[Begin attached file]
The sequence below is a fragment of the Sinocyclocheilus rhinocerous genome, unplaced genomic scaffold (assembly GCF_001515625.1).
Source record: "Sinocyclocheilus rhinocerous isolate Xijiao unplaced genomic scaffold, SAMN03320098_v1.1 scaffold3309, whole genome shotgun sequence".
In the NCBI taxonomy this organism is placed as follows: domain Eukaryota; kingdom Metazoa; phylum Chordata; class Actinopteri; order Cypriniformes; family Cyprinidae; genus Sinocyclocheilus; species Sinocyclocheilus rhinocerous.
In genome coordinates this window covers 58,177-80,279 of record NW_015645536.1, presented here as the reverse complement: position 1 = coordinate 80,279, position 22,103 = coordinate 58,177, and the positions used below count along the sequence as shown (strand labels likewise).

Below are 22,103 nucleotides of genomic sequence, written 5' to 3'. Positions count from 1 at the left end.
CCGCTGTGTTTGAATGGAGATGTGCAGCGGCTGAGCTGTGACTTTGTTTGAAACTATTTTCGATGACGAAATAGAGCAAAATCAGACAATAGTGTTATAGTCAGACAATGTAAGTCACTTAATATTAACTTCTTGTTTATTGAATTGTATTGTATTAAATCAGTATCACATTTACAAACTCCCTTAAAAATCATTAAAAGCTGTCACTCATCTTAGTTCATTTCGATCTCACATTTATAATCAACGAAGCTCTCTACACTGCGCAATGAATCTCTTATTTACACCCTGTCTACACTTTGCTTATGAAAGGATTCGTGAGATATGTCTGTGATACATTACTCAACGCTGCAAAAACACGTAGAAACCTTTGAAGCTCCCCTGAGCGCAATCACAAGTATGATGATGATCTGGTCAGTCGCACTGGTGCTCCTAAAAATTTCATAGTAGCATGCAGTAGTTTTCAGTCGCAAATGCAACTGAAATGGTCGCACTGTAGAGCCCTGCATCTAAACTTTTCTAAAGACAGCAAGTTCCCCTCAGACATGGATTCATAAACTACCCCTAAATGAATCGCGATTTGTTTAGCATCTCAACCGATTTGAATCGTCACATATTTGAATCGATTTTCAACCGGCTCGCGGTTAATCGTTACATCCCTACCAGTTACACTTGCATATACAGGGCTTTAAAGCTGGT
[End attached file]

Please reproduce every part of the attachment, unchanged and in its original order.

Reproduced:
The sequence below is a fragment of the Sinocyclocheilus rhinocerous genome, unplaced genomic scaffold (assembly GCF_001515625.1).
Source record: "Sinocyclocheilus rhinocerous isolate Xijiao unplaced genomic scaffold, SAMN03320098_v1.1 scaffold3309, whole genome shotgun sequence".
In the NCBI taxonomy this organism is placed as follows: domain Eukaryota; kingdom Metazoa; phylum Chordata; class Actinopteri; order Cypriniformes; family Cyprinidae; genus Sinocyclocheilus; species Sinocyclocheilus rhinocerous.
In genome coordinates this window covers 58,177-80,279 of record NW_015645536.1, presented here as the reverse complement: position 1 = coordinate 80,279, position 22,103 = coordinate 58,177, and the positions used below count along the sequence as shown (strand labels likewise).

Below are 22,103 nucleotides of genomic sequence, written 5' to 3'. Positions count from 1 at the left end.
CCGCTGTGTTTGAATGGAGATGTGCAGCGGCTGAGCTGTGACTTTGTTTGAAACTATTTTCGATGACGAAATAGAGCAAAATCAGACAATAGTGTTATAGTCAGACAATGTAAGTCACTTAATATTAACTTCTTGTTTATTGAATTGTATTGTATTAAATCAGTATCACATTTACAAACTCCCTTAAAAATCATTAAAAGCTGTCACTCATCTTAGTTCATTTCGATCTCACATTTATAATCAACGAAGCTCTCTACACTGCGCAATGAATCTCTTATTTACACCCTGTCTACACTTTGCTTATGAAAGGATTCGTGAGATATGTCTGTGATACATTACTCAACGCTGCAAAAACACGTAGAAACCTTTGAAGCTCCCCTGAGCGCAATCACAAGTATGATGATGATCTGGTCAGTCGCACTGGTGCTCCTAAAAATTTCATAGTAGCATGCAGTAGTTTTCAGTCGCAAATGCAACTGAAATGGTCGCACTGTAGAGCCCTGCATCTAAACTTTTCTAAAGACAGCAAGTTCCCCTCAGACATGGATTCATAAACTACCCCTAAATGAATCGCGATTTGTTTAGCATCTCAACCGATTTGAATCGTCACATATTTGAATCGATTTTCAACCGGCTCGCGGTTAATCGTTACATCCCTACCAGTTACACTTGCATATACAGGGCTTTAAAGCTGGT